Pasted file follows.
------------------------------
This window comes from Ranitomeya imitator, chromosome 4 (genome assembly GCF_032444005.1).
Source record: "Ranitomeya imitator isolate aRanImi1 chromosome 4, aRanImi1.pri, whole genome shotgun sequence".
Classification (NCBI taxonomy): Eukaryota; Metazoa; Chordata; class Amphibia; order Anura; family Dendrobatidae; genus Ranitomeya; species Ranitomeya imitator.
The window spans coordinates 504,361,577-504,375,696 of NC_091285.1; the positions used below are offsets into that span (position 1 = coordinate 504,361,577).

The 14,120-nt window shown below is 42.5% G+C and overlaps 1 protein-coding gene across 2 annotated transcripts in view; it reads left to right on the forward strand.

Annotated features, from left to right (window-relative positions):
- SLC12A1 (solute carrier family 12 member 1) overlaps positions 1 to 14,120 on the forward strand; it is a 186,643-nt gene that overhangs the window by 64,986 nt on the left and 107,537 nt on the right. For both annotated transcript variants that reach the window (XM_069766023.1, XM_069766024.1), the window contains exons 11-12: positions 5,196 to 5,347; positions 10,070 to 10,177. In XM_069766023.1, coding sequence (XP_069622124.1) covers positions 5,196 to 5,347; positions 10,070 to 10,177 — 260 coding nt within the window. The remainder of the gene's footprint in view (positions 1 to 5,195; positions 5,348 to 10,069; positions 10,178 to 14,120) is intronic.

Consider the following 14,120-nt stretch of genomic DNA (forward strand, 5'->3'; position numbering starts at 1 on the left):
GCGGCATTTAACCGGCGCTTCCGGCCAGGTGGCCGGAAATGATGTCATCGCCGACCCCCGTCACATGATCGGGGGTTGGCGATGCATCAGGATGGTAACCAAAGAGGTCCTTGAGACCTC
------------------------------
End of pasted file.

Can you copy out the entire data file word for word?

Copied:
This window comes from Ranitomeya imitator, chromosome 4 (genome assembly GCF_032444005.1).
Source record: "Ranitomeya imitator isolate aRanImi1 chromosome 4, aRanImi1.pri, whole genome shotgun sequence".
Classification (NCBI taxonomy): Eukaryota; Metazoa; Chordata; class Amphibia; order Anura; family Dendrobatidae; genus Ranitomeya; species Ranitomeya imitator.
The window spans coordinates 504,361,577-504,375,696 of NC_091285.1; the positions used below are offsets into that span (position 1 = coordinate 504,361,577).

The 14,120-nt window shown below is 42.5% G+C and overlaps 1 protein-coding gene across 2 annotated transcripts in view; it reads left to right on the forward strand.

Annotated features, from left to right (window-relative positions):
- SLC12A1 (solute carrier family 12 member 1) overlaps positions 1 to 14,120 on the forward strand; it is a 186,643-nt gene that overhangs the window by 64,986 nt on the left and 107,537 nt on the right. For both annotated transcript variants that reach the window (XM_069766023.1, XM_069766024.1), the window contains exons 11-12: positions 5,196 to 5,347; positions 10,070 to 10,177. In XM_069766023.1, coding sequence (XP_069622124.1) covers positions 5,196 to 5,347; positions 10,070 to 10,177 — 260 coding nt within the window. The remainder of the gene's footprint in view (positions 1 to 5,195; positions 5,348 to 10,069; positions 10,178 to 14,120) is intronic.

Consider the following 14,120-nt stretch of genomic DNA (forward strand, 5'->3'; position numbering starts at 1 on the left):
GCGGCATTTAACCGGCGCTTCCGGCCAGGTGGCCGGAAATGATGTCATCGCCGACCCCCGTCACATGATCGGGGGTTGGCGATGCATCAGGATGGTAACCAAAGAGGTCCTTGAGACCTC